Her time came too soon, and generated an outpouring of support on social media
Journalists in The Telegram newsroom — like much of the working world — came home to work in March and a funny thing happened with my dog Jill.
Back then, most people or places I photographed to go with stories or as feature photos, were outside. So I would often take my English setter with me in the car. It got so that the sight of a camera bag would send her running for the door, her whole body — not just her tail — wagging. And then she'd have a pouty face if it was somewhere I could not take her.
Then there was the time I strapped the Telegram Go-Pro camera on her in August 2019 and took her to the Paradise K-9 Fit Club class in Paradise. That dog loved going on assignment.
That was Jill all over — anytime I came home or she saw someone she loved, her whole back end would twist in a wagging motion.
Now I glance at the camera bag that she was always so happy to see and I burst into tears.
You see, I lost Jilly Bean — “The most beautiful dog in the world,” as described by one esteemed colleague — on Sept. 16.
The evening before, her two moms — now living in separate households — took her for her last walk in Bannerman Park. The next day she leaned her forehead into mine at the St. John's Veterinary Hospital. Her other mom, Sharon Cummings, and I had done all we could to save that precious pup and though I know she wanted to stay, her body could no longer handle life on this Earth.
Jill was 15. She had been abandoned on barrens around Ferryland at the age of one.
But it wasn’t Jill who was adopted at the SPCA.
No, she picked her family, and even got out of an adoption with someone else to be with her chosen humans.
She came right out and climbed onto my lap — a very un-Jill-like thing to do unless she knew you really well — the day she was picked up. Jill put her paws on the desk, as if to say, “They’re here, thanks and goodbye.”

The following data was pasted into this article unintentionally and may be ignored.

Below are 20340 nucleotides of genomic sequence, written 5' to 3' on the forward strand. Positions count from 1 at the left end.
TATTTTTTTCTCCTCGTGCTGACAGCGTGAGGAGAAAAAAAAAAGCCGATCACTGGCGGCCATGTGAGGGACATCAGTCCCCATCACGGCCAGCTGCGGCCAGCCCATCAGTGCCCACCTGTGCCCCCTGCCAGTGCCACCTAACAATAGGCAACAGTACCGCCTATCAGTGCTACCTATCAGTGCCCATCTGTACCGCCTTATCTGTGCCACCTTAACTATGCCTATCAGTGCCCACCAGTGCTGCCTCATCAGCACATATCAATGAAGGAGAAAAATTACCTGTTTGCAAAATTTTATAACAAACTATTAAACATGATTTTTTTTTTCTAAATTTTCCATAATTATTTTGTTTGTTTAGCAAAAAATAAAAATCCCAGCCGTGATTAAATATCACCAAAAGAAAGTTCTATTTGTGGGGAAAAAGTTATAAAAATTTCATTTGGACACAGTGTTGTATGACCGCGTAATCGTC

She took right away to her cat brothers, one of whom liked to knock stuff on the floor to see what would happen. Jill wouldn’t touch anything anywhere else, but the floor was where toys lived.
Once, before the advent of smartphones, I had to bring in a chewed-up, slobbery cellphone in a plasic bag to the assignment editor and say “sorry.” Fortunately the phone was eligible for a free upgrade.
A liver Belton, she had a white lightning bolt on her forehead that hinted at her love of running — in her prime she could outrun any dog.
At a garden centre one rainy day, she managed to escape the backseat of the car — squeezing through a narrow space as I opened the passenger door to get out — and ran through the place, clearing wide flower beds like a steeple chase. Like something out of a Marmaduke cartoon, with two moms chasing after her, it went on for about 45 minutes. There were signs plastered all over the place: “No dogs allowed.”
To this day, I have never returned, figuring there are posters from CCTV footage barring us for life.
If I turned my back on her for a second in the woods, she might roll in moose poop, or on dead capelin at Middle Cove beach.
In good times and bad, Jill was by my side. A few years ago, that meant us shivering, huddled together against the harsh February wind up on Pippy Park golf course, as I lay on the icy ground with an ankle broken in three places. I tried to flag down a car that had pulled into the parking lot but they refused to stop. I’d been hoping they’d get Jill in the car, out of the wind, and keep a look out for the help that was on its way but might not spot us over the high snowbanks. Thankfully, help eventually found us, though they had to convince Jill to leave my side.
Initially, I never wanted a dog, but I feel so lucky Jill picked us. My heart was broken in a million pieces when her time came.
How many times had friends, family and neighbours lost beloved pets and I felt guilty and lucky that I still had Jill. But I knew my time would come, and it has.
What helped tremendously was the outpouring from family, friends, media colleagues and contacts, people we met on walks, but also the many, many touching comments from people who did not even know Jill.
My Twitter post about Jill’s passing reached more than 50,000 people around the world, and nearly a thousand direct engagements through comments and likes. There was not a mean, nasty comment among the bunch.
The Facebook reaction was also monumental.
I mention this only because it is a demonstration of the power of social media at times when we need support. We all know social media can be stressful and hateful, but it can also be magical.
I saw comments and likes from the United Kingdom, the United States, Perth and many, many other places, and it really helped to know I was not alone.
I felt the universal love that binds us all for our pets — cats, dogs, horses, goats and all the others.
And the price of that love is that we all come to a point when we must grieve their loss.
I remain forever grateful to Jilly, my sidekick on all my adventures.
Barb Sweet is a senior reporter at The Telegram. Email: email@example.com. Twitter: @BarbSweetTweets